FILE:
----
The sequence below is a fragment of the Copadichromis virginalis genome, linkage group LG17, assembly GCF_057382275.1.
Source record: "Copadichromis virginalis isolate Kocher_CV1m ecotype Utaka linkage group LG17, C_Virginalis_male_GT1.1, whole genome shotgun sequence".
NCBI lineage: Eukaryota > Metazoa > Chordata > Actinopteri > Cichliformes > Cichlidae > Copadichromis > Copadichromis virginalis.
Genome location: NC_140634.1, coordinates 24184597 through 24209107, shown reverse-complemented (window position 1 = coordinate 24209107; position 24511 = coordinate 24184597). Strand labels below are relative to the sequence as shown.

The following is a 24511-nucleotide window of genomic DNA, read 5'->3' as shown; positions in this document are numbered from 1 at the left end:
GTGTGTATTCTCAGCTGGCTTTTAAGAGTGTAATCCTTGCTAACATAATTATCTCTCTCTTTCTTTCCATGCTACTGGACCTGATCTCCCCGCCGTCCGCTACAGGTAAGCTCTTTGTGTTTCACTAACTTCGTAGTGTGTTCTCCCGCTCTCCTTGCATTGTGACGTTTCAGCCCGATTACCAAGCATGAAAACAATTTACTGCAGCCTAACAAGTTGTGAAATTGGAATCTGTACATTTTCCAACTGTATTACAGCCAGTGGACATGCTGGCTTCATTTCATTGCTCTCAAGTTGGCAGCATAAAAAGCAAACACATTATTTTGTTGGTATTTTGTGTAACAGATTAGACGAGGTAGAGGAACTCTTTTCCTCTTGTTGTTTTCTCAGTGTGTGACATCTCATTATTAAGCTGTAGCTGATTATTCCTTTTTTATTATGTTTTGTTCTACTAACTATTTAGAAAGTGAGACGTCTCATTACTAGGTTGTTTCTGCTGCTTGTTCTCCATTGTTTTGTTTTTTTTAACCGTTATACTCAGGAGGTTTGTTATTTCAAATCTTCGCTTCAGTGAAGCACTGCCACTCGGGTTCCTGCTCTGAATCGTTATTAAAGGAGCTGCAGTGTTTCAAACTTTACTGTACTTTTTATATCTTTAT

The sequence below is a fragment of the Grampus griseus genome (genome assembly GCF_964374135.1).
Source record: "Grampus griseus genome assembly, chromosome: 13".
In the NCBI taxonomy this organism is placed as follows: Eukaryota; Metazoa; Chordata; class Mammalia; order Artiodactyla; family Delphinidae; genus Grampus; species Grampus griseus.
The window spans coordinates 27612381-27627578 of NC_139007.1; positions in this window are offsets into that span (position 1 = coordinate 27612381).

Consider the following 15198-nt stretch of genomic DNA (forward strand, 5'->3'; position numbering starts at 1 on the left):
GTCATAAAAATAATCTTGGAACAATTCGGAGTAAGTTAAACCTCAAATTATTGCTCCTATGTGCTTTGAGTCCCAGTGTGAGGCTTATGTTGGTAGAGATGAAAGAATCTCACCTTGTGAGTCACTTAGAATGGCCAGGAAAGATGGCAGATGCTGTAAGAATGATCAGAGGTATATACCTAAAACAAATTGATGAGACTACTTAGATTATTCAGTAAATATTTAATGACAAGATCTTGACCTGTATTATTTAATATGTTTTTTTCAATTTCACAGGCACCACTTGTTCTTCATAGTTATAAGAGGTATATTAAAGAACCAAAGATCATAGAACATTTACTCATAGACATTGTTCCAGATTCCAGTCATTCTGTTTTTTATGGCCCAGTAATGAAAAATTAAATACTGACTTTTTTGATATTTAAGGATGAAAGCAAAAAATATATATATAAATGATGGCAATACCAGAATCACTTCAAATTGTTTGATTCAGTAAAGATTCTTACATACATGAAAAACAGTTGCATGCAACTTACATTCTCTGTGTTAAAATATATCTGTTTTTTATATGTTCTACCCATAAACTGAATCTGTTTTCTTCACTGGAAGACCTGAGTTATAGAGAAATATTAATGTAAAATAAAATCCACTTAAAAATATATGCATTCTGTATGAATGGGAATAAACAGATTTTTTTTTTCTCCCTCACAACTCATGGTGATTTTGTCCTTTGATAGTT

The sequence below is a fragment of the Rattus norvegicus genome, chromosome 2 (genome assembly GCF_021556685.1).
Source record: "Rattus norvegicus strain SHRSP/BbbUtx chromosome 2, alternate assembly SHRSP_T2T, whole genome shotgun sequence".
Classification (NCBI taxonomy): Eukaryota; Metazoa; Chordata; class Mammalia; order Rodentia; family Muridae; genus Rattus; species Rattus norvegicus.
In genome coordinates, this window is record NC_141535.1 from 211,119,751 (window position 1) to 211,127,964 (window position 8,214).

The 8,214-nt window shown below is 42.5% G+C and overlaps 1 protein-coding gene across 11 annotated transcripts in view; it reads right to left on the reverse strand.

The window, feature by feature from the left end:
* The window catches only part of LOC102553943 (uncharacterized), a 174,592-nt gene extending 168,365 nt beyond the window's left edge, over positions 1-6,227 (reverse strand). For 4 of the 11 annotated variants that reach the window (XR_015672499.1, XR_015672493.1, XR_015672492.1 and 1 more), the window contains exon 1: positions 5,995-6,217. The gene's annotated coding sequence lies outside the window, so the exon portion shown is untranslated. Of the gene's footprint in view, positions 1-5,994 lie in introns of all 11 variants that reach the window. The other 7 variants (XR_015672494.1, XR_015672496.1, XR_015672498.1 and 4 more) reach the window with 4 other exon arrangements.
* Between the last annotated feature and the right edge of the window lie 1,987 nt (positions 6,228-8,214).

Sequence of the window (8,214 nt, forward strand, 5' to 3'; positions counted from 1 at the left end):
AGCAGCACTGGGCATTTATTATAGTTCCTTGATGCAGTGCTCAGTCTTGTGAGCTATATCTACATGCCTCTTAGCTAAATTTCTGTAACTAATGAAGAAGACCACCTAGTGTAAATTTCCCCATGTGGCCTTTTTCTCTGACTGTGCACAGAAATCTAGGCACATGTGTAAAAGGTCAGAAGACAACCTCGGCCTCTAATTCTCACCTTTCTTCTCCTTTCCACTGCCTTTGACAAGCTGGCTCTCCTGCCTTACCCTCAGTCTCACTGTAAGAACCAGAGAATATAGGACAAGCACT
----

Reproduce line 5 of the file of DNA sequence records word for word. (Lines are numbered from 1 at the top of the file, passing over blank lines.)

The following is a 24511-nucleotide window of genomic DNA, read 5'->3' as shown; positions in this document are numbered from 1 at the left end: